The once editor of the Woman’s Exponent, Emmeline B. Wells, was active in the women’s suffrage movement while still being a proponent of polygamy. She believed that plural marriage afforded a woman personal freedom and independence to exercise her rights because her sister wives helped in the chores and child rearing.

I’m excited about incorporating this research in my novel. I believe it will supply some depth to the chapters that needed a bit more oomph. The research served another purpose for me, though: I realized it was okay to want a divine female counterpart in God. Mormon women both contemporary and historical are/were vocal in their need for a divine being they could relate to. I realized I felt the exact same way and that this was a very natural thing. You didn’t have to reject a patriarchal religion altogether, as I have been doing; you could voice your conflict with it and make necessary adaptations.

While rewriting the novel, I revisited my book of readings by woman mystics to further be inspired (I have a character who is a Mormon mystic). The mystic shows up in every religion; she’s that person who pushes the boundaries of doctrine and is fueled by passion—more than conformity and fear—and sees God not only as a divine parent, but a lover. In my research I’ve encountered the term “coniunctio” defined as the conjugal bond between the soul and God. Catherine L. Albanese, author of “Mormonism and the Male-Female God: An Exploration in Active Mysticism,” describes this bond as “erotic” and “sexual.” I found this idea fascinating, how the mystic yearns to be one with God as a lover yearns to be one with her beloved. Here is evidence of coniunctio in the poems of Mechtild of Magdeburg, a thirteenth century German mystic:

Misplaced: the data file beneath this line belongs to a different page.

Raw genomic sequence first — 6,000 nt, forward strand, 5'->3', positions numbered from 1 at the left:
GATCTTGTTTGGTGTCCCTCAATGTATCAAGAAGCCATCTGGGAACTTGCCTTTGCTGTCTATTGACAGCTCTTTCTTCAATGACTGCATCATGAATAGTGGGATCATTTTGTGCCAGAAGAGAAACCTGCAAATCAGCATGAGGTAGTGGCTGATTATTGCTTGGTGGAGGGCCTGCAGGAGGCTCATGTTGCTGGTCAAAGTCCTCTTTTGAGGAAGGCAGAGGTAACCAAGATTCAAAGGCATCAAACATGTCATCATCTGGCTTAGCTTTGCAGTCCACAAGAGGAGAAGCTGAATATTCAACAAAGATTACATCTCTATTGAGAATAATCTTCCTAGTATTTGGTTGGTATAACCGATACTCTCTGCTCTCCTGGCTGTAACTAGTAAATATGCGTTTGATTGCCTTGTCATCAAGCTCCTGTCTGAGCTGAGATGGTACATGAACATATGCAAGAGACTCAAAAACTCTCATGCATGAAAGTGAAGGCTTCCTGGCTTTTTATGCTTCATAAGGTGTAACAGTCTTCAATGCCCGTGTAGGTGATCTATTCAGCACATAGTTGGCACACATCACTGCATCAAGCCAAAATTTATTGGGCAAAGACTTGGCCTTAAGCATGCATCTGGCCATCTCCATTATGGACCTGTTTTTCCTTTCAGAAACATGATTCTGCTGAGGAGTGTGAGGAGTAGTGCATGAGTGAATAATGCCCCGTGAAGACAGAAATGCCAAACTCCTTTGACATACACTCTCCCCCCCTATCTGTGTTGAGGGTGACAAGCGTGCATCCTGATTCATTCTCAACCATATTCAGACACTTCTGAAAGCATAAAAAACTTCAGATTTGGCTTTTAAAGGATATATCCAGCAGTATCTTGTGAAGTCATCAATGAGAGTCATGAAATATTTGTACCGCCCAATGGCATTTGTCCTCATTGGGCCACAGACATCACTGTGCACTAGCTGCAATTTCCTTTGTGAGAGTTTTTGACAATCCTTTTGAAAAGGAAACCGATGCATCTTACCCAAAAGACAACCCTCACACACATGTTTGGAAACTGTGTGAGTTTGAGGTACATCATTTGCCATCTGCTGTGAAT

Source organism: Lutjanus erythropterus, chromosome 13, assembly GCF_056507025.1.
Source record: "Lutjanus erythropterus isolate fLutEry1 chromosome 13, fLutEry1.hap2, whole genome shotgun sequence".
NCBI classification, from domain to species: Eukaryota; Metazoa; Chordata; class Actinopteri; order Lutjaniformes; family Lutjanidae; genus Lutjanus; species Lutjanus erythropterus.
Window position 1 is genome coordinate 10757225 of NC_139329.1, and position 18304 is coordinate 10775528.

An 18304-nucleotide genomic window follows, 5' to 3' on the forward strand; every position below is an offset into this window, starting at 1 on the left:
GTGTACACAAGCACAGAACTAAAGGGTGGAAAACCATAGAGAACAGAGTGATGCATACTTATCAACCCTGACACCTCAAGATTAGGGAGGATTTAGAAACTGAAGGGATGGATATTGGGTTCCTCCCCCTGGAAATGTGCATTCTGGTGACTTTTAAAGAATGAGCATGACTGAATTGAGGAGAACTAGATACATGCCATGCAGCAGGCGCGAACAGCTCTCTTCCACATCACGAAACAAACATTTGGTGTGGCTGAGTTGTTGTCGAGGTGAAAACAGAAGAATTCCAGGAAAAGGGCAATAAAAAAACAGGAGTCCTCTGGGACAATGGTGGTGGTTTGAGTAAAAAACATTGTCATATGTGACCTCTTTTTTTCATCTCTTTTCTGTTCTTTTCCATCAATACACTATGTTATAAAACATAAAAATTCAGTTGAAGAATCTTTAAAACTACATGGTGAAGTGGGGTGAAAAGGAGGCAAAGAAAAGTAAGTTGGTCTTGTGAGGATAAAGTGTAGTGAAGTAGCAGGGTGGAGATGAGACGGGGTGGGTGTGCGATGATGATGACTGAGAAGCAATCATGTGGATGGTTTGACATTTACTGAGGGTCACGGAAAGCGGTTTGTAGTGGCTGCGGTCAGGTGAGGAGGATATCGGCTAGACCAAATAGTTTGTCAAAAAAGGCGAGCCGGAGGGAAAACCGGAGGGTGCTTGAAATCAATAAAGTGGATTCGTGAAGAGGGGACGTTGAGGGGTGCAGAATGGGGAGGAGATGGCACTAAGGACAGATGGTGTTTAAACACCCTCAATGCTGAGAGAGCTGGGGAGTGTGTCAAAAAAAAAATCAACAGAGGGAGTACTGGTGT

A Song of the Soul:
Lord, You shine into my soul
like the sun glows on gold,
and when I rest in You,
what rich joy I have.
In fact, You clothe Yourself, God,
with my soul.
You are her most intimate piece of clothing against the skin.


God’s Singing Response to the Soul:
God as Lover of the Soul says:
“When I shine, you glow.
When I flow, you grow wet.
When you sigh, you draw My divine heart into you.
When you weep and long for Me, I take you in My arms and
embrace you.
“But when you love, we become one.
And when we two are one,
we can never be separated.
Instead, a joyful sort of waiting
binds us.”